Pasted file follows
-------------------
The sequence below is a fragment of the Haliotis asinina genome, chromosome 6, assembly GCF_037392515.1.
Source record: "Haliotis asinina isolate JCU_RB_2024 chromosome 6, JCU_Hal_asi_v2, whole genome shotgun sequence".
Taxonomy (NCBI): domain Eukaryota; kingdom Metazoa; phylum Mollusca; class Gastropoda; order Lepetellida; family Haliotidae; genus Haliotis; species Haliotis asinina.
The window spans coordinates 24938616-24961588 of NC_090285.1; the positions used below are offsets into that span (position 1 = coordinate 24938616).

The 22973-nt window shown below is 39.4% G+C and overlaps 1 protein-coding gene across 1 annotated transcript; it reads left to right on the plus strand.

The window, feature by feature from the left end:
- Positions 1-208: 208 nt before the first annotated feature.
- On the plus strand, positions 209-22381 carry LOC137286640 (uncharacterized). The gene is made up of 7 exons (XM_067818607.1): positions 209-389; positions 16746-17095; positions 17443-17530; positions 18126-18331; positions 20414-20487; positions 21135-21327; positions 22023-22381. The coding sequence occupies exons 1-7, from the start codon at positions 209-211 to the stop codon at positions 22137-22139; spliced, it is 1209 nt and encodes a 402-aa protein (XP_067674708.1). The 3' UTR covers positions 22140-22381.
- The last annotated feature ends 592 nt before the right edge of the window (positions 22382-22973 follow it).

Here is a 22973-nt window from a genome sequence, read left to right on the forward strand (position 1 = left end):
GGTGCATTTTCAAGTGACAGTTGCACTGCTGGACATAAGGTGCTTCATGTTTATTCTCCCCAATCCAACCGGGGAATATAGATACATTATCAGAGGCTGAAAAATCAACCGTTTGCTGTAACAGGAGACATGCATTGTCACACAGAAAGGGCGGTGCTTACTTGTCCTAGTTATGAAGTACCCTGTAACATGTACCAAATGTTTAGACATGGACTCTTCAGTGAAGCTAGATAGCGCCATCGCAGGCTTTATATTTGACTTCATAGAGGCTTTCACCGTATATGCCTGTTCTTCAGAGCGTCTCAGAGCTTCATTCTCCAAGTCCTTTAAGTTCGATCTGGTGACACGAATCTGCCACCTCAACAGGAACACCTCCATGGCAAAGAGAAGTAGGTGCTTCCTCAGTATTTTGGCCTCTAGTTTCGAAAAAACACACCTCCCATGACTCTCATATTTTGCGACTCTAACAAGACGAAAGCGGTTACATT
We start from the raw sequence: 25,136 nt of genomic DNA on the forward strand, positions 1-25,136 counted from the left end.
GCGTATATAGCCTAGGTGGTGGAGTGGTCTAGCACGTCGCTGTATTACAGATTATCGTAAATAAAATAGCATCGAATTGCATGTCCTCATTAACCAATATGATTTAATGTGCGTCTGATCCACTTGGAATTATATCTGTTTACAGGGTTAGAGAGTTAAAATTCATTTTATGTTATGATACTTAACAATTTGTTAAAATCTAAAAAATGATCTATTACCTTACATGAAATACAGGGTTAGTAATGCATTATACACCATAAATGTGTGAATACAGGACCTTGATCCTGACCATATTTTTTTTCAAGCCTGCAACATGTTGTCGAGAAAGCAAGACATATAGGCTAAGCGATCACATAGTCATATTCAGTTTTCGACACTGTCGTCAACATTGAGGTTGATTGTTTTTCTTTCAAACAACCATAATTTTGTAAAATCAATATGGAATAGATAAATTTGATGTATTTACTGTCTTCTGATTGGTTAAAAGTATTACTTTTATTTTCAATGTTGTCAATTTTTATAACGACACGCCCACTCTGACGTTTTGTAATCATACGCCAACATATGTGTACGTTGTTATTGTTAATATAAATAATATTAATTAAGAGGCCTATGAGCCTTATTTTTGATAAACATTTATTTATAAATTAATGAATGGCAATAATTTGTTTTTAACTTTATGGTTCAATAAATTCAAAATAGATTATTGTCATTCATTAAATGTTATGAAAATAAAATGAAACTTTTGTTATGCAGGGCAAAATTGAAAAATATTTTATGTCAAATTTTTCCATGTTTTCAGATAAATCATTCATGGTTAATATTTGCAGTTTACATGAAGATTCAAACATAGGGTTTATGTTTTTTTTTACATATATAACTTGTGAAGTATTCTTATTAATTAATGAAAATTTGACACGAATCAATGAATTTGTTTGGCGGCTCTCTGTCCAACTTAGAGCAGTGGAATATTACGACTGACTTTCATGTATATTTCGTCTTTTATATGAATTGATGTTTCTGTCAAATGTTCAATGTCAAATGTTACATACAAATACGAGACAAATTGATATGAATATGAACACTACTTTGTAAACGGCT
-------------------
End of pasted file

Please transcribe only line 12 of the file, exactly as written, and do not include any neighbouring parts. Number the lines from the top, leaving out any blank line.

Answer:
We start from the raw sequence: 25,136 nt of genomic DNA on the forward strand, positions 1-25,136 counted from the left end.